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Sikh gang guilty of UK attack on India temple assault general

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Retired Indian lieutenant general Kuldip Singh Brar is escorted out of the airport in Mumbai after his arrival from London on October 3, 2012. A Sikh gang was found guilty by a British court on Wednesday of slashing the throat of the Indian general, who oversaw the 1984 assault on Amritsar Golden Temple. (AFP/File)

A Sikh gang was found guilty by a British court on Wednesday of slashing the throat of the Indian general who oversaw the 1984 assault on Amritsar Golden Temple.

Two men and a woman were convicted of attacking retired lieutenant general Kuldip Singh Brar, 78, as he walked through London's West End entertainment district with his wife Meena on September 30 last year.

Another man has pleaded guilty to the attack.

The court heard the gang targeted Brar in revenge for his leading role in the attack -- Operation Blue Star -- against Sikh militants in Amritsar, northwest India, which left at least 500 people dead.

The raid was aimed at flushing out militants who had occupied the temple, which is considered Sikhdom's holiest shrine. The militants were demanding an independent Sikh homeland.

Brar survived the knife attack, which left him with a 30-centimetre (12-inch) cut across his jaw and neck and a separate eight-centimetre (three-inch) cut to the jaw.

Mandeep Singh Sandhu, 34, from Birmingham in central England, and Dilbag Singh, 37, and one woman, Harjit Kaur, 39, both from London, were all convicted of wounding with intent by a jury after just an hour's deliberation.

Southwark Crown Court in London heard that Barjinder Singh Sangha, 33, from Wolverhampton near Birmingham, has already admitted the charge.

The defendants showed no emotion when they were convicted. The trio, along with Singh Sangha, will be sentenced on September 19.

The prosecution said the victim's role in the Indian Army, overseeing "a number of military operations... made him a target for Sikh extremist groups" and argued the defendants had mounted "a highly premeditated assault."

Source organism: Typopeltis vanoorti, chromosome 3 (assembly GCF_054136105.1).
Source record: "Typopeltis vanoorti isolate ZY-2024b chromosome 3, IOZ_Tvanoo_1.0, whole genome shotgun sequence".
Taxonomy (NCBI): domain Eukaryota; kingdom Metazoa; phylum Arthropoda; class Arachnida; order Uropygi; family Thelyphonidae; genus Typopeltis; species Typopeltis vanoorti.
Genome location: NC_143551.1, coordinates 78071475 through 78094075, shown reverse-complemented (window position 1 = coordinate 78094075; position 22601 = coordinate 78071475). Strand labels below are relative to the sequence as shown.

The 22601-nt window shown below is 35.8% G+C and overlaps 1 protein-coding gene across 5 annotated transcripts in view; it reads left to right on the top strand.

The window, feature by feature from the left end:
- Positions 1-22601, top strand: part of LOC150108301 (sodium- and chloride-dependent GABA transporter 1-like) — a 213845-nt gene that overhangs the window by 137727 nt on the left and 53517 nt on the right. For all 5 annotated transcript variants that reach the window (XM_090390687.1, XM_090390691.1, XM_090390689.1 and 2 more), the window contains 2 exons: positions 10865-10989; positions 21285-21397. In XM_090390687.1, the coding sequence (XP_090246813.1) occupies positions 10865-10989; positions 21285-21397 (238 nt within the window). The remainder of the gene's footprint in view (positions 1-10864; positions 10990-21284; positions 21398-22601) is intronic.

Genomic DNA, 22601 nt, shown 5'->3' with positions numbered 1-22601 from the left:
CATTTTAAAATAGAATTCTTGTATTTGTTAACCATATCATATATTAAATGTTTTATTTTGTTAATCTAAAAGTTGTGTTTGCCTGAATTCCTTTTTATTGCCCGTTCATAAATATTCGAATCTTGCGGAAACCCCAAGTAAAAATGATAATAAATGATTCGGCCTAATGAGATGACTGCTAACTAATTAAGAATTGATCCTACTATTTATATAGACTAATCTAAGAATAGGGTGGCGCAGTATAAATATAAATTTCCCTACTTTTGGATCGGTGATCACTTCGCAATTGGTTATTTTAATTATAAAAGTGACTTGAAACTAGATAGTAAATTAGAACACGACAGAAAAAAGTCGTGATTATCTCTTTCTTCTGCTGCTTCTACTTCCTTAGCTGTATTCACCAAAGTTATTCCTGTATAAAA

Kaur was described as playing a crucial role in the ambush.

She boarded the same bus as Brar and his wife of 28 years to track their movements and phoned through reports to the attackers who lay in wait.

Brar and his wife, who have visited London every year for 15 years, had headed from their hotel to the West End when the attack took place.

The prosecution said Sangha "drew a knife as the other men held the victim."

The victim has survived several assassination attempts and still receives death threats.

Brar, giving evidence by videolink from India, said as a result of the attack his protection ranking was raised to the highest possible level in India.

Mari Reid of the Crown Prosecution Service's Counter Terrorism Division, said: "The couple were set upon in what was a swift, effective and terrifying ambush; Sandhu and Singh held Lieutenant General Brar down as Sangha slashed at his neck with a knife.

"The group clearly targeted Lieutenant General Brar in revenge for his actions during his military career and today's convictions are another reminder that the UK will not tolerate extremism of any kind."

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